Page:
Interview with Professor Solmaz Israfil-Bayli
By Dr. Fatima Ahmed
It was a rainy Sunday afternoon when I sat sipping black tea out of delicate vintage china. Keeping my feet warm lay a sleeping Pomeranian pup, who earlier on, had paradoxically greeted me with bared teeth, growls and snarls. I’d spent that morning pinching myself, not quite believing my luck. Sat opposite me, holding herself in at once a regal and humble fashion was someone I never imagined meeting, let alone share afternoon tea with.
The more wisdom you have, the quieter you become
At the ripe age of 90 she stood tall at 5 foot. Her quiet and pensive demeanour commanded the kind of attention and respect few others ever achieve. She quite literally had me hanging on to every word she spoke. I was transfixed. I should probably add that she spoke only in Russian. ‘I don’t speak English’ she told me, in perfect English.
Although she said very little, her eyes spoke volumes. I was struck by her humility and was reminded of something my father once said ‘those with the greatest amount knowledge are often the most humble’. She certainly personified that. Her story is both remarkable and breathtaking, and somehow, inexplicably, I have the privilege to tell it.
Professor Solmaz Israfil-Bayli was born on the 13th of March 1928 in Azerbaijan. You could say practicing medicine was in her blood. Her mother was a dentist and her father a physician. In 1921 her paternal uncle was appointed the first minister of health by the newly formed Soviet government. Determined to do something for his people he established several medical institutes in Azerbaijan, including the development of medical services for women and children. During his brief appointment he made major healthcare reforms for his country. Accused of having nationalistic ideologies he was later assassinated following Stalin’s rise to power, whilst his wife, also a doctor, was exiled to Siberia for many years. Tragically, upon her return she was diagnosed with breast cancer and died shortly thereafter. Thus, young Solmaz was brought up with her cousins, who her parents took in and raised as their own. Indeed, during our conversation she refers to them as her siblings.
Our interview was translated by my friend, fellow gynaecologist, and the professor’s granddaughter, Ms Fidan Bayli. She is the person behind our fortuitous meeting, and to whom I’m grateful.
What made you pursue a medical career?
‘I was surrounded by doctors, constantly talking about medicine. My maternal uncle had a big influence on me. He was a professor of medicine, the first at the time. He helped us a lot following my uncle’s assassination, and helped save the family, protecting us. He played a major part in my decision to become a doctor.’
Professor Solmaz would have been around 11 years of age during this time.
I asked if she remembered much of that period.
‘I do. It was a very difficult time for us. When something like this happens [regarding her uncle’s assassination] it not only ruins that person’s life, but the lives of everyone connected to them. We were referred to as “the people’s enemy”’. Despite her maternal uncle’s efforts they were eventually forced out of Baku to a remote village, where she attended a very ‘primitive’ school until what is equivalent to year 9 or 10.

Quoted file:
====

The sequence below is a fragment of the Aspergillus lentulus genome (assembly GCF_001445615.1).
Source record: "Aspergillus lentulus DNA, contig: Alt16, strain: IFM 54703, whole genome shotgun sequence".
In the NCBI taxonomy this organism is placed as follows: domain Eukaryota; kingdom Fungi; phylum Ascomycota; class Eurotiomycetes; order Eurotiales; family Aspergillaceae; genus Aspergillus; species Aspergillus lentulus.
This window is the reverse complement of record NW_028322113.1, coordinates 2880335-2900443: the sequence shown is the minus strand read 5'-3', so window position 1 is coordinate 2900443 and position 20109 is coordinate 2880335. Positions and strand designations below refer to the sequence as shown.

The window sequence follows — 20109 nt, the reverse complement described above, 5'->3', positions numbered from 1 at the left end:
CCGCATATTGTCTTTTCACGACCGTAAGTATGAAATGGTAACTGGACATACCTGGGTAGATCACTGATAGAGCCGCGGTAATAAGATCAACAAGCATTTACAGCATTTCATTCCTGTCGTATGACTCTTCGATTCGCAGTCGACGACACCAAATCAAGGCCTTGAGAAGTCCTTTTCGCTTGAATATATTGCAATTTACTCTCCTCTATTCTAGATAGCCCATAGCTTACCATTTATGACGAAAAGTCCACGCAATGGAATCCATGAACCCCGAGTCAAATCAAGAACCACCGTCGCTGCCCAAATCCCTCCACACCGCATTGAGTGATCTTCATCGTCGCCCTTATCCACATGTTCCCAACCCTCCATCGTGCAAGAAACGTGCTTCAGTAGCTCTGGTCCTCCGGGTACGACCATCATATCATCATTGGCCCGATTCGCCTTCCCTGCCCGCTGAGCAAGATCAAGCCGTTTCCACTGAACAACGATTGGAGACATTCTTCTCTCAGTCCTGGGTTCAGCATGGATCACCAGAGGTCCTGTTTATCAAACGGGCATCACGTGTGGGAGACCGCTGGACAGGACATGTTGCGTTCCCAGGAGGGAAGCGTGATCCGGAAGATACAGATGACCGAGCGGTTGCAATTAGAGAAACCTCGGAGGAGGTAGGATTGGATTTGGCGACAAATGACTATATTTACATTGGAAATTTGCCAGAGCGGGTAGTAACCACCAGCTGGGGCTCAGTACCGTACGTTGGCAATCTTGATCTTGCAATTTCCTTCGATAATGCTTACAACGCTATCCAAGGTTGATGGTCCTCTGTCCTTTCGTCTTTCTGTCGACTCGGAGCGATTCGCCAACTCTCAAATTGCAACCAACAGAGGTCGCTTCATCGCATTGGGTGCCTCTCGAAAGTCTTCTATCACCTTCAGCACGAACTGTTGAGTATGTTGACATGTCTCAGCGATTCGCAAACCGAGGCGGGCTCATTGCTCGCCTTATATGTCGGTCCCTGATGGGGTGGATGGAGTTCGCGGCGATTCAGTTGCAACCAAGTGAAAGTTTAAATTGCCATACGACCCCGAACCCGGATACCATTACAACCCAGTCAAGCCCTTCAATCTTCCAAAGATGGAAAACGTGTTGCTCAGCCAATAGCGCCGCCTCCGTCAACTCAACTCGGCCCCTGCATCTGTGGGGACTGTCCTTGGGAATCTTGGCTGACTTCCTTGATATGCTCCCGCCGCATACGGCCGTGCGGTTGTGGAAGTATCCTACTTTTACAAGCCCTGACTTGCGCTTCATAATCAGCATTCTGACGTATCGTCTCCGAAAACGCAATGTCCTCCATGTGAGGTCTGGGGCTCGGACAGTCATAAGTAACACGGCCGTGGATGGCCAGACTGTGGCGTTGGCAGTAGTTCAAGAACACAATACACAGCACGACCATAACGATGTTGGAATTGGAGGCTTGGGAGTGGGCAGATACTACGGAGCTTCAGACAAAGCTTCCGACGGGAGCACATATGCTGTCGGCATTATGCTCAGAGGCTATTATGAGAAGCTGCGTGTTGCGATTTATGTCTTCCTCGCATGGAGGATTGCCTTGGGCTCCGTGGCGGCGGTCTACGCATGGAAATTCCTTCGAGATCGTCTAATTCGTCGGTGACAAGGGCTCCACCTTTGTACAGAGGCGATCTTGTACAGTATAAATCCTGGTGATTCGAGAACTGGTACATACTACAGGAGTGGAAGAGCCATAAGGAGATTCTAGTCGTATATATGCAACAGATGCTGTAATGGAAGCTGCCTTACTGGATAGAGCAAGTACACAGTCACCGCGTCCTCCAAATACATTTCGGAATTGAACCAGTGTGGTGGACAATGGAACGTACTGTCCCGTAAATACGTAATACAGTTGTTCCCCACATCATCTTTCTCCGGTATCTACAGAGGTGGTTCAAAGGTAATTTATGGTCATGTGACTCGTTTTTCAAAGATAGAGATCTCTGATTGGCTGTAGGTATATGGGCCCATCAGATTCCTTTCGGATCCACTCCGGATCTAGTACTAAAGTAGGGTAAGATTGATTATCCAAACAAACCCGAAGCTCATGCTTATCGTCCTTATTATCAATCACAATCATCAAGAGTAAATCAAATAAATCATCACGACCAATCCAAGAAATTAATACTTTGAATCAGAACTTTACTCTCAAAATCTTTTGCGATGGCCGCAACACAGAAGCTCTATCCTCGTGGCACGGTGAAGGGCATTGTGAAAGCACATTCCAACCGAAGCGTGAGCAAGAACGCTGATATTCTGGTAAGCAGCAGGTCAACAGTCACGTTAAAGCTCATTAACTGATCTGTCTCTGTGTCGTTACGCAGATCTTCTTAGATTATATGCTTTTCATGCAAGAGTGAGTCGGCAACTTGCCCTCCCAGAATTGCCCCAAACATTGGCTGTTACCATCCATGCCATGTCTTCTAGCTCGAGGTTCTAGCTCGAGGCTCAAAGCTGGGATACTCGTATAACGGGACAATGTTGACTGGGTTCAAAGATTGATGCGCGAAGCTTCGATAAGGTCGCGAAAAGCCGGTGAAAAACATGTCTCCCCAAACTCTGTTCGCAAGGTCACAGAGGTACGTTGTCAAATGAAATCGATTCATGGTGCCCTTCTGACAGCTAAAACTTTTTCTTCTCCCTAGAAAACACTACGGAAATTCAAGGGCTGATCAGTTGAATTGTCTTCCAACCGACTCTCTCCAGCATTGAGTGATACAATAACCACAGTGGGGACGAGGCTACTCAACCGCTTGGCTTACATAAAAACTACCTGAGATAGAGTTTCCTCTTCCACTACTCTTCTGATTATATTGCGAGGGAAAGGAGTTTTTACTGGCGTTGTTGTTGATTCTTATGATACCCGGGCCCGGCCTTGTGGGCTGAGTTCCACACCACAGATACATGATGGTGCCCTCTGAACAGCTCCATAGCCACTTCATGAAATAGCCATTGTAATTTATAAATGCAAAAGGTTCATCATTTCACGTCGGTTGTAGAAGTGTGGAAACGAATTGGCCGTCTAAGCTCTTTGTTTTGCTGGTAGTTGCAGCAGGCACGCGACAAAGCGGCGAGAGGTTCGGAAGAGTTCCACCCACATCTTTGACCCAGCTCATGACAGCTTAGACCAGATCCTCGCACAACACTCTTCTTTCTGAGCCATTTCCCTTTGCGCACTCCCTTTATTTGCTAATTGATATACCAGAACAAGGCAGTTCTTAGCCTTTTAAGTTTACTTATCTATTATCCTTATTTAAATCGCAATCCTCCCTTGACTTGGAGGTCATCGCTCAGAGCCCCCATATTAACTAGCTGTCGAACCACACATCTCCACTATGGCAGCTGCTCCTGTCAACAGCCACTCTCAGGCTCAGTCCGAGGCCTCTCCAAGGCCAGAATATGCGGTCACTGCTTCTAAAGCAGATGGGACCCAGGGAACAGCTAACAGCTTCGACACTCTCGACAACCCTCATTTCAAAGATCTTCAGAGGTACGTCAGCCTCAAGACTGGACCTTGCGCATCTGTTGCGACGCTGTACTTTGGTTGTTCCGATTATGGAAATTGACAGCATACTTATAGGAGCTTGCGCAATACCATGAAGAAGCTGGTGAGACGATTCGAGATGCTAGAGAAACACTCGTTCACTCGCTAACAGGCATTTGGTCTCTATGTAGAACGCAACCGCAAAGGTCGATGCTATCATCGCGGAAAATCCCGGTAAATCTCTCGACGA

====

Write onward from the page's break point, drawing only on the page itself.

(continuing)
‘And then the second world war happened’
‘We’d moved back to the capital between 1941 and ’42. As children we’d have night shifts on the roof, taking it in turn to catch German photoflash bombs and put them in water so they wouldn’t explode. The shops were all closed so we were living on rations of 400g of bread per person, per day. Because we were starving, mum took us to the village, where our chance of survival would be better. It was in the village that I finished high school. We returned to the capital just before the end of the war, where my sister [read cousin] and I were admitted to medical school. Entrance to the university was very difficult, because of our association with my uncle, everyone knew who we were, and tried to distance themselves’.
‘We graduated university in 1949, and I planned to practice as a physician. Because of who we were, we were sent to practice outside the capital. My first job was in a military camp, looking after soldiers. After a few weeks I was sacked. The boys, I was told, were finding any excuse to come see me with all sorts of complaints. My arrival had caused quite a lot of excitement for the young men and disruption in the camp and so I was promptly asked to leave. Once more, we found ourselves sent to a remote village, this time high in the mountains of Azerbaijan. When we arrived we were told “we only need a Paediatrician and Gynaecologist, decide between you who wants to do what”.’
She chose Obstetrics and Gynaecology.
‘I knew nothing about Obstetrics.’
She was sent to work at the village’s maternity hospital, which was basically a large house with each room in the house serving a particular purpose. One room was the antenatal unit, another the labour ward etc.